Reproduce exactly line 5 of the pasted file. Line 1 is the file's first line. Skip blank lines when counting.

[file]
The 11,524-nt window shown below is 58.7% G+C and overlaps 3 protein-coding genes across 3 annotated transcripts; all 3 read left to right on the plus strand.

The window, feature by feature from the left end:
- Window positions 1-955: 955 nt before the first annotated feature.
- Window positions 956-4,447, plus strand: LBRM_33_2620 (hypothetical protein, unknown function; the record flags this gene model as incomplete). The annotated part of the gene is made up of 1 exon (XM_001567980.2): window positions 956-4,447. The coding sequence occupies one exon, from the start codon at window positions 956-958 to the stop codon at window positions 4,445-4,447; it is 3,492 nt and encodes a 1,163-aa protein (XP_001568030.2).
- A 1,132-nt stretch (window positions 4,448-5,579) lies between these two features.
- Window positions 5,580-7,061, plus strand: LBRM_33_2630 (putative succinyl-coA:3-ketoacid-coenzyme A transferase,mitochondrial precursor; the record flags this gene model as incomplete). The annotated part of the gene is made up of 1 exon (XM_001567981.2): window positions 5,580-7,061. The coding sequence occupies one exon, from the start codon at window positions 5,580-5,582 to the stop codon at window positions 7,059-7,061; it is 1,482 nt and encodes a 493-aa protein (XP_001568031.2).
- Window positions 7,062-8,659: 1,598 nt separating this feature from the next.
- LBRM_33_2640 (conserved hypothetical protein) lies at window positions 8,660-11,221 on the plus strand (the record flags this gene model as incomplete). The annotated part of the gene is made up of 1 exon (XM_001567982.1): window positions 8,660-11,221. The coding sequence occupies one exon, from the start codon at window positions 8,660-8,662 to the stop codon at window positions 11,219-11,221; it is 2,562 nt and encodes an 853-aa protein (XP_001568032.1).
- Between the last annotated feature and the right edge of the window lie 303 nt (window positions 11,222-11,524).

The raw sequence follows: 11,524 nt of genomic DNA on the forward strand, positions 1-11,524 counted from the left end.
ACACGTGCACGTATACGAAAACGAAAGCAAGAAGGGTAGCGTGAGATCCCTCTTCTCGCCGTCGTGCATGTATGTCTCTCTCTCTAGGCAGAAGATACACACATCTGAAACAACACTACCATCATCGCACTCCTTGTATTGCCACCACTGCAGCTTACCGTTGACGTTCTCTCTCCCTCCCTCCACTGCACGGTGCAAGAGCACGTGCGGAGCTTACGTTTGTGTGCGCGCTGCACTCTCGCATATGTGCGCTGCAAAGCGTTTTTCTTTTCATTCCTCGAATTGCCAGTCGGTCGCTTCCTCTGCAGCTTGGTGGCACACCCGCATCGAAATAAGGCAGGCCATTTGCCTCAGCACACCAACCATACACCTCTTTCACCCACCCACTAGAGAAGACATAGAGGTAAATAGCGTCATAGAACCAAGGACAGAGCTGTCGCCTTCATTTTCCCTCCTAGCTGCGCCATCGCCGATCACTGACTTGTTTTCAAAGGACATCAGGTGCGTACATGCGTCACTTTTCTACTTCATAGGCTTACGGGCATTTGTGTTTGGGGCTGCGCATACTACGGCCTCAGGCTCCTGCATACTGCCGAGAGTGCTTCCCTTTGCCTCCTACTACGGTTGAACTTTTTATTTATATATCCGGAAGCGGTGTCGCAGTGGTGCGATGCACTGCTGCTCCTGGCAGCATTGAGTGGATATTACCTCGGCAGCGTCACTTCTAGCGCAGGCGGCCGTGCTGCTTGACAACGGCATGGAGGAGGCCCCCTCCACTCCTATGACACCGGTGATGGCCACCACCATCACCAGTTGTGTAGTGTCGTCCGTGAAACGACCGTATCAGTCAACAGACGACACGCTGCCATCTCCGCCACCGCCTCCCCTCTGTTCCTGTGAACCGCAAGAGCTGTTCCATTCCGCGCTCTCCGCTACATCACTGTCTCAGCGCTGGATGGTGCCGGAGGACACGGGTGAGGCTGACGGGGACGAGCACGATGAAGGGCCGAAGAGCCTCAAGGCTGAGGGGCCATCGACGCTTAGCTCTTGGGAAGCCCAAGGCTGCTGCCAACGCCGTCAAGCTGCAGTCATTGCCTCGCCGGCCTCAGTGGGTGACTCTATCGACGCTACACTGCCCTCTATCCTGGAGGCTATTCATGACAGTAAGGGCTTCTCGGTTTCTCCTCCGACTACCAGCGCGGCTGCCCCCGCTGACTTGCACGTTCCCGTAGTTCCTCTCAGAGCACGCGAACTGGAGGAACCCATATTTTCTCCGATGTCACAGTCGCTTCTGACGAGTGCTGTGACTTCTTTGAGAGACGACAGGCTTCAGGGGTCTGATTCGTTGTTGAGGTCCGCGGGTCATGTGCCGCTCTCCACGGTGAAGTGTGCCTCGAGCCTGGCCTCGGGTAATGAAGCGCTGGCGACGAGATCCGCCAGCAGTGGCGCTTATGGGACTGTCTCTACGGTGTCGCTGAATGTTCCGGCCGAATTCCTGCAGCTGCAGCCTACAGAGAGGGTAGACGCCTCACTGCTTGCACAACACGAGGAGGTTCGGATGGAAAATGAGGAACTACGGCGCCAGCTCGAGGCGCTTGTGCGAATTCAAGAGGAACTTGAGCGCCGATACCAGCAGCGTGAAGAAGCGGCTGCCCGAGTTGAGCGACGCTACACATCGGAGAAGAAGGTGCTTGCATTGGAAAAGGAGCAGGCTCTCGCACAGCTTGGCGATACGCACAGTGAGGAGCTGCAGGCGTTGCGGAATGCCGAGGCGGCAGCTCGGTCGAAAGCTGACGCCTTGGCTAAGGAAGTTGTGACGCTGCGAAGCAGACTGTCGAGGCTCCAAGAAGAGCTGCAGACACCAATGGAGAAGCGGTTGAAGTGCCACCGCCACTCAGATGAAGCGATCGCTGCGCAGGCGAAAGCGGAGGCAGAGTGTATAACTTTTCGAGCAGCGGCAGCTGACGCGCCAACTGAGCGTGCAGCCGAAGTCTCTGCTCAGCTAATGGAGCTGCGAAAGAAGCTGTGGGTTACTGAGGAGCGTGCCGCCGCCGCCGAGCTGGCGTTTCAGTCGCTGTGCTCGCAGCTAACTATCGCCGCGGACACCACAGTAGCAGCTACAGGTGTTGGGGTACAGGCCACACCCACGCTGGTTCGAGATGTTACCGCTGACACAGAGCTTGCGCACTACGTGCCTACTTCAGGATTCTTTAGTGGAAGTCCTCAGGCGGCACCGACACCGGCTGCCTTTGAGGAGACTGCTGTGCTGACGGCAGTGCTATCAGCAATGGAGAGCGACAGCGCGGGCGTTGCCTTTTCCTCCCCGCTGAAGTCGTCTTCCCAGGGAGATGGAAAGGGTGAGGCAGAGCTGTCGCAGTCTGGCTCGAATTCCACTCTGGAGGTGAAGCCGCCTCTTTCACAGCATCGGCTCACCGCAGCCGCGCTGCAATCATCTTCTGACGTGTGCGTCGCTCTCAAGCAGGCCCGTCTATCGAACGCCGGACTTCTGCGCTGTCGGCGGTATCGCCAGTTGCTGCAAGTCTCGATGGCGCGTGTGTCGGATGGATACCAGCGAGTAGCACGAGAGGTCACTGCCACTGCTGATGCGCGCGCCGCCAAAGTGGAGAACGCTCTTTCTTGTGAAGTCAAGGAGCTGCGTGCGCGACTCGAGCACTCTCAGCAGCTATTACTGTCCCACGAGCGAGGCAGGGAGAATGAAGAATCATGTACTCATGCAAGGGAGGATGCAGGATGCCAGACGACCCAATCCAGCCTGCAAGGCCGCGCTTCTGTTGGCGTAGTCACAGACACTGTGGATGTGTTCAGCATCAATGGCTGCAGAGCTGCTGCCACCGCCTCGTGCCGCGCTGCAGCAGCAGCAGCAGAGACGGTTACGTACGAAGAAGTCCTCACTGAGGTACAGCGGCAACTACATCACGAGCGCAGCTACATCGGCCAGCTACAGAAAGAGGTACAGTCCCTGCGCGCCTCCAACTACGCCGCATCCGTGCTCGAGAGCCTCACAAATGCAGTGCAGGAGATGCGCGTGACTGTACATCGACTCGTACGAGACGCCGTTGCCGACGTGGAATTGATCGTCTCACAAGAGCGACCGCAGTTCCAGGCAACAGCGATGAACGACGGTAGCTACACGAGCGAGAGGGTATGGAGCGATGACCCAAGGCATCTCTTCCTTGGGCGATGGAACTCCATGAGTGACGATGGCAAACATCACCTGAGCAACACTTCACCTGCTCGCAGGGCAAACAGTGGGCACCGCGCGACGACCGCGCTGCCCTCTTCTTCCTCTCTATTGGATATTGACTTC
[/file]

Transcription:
- A 1,132-nt stretch (window positions 4,448-5,579) lies between these two features.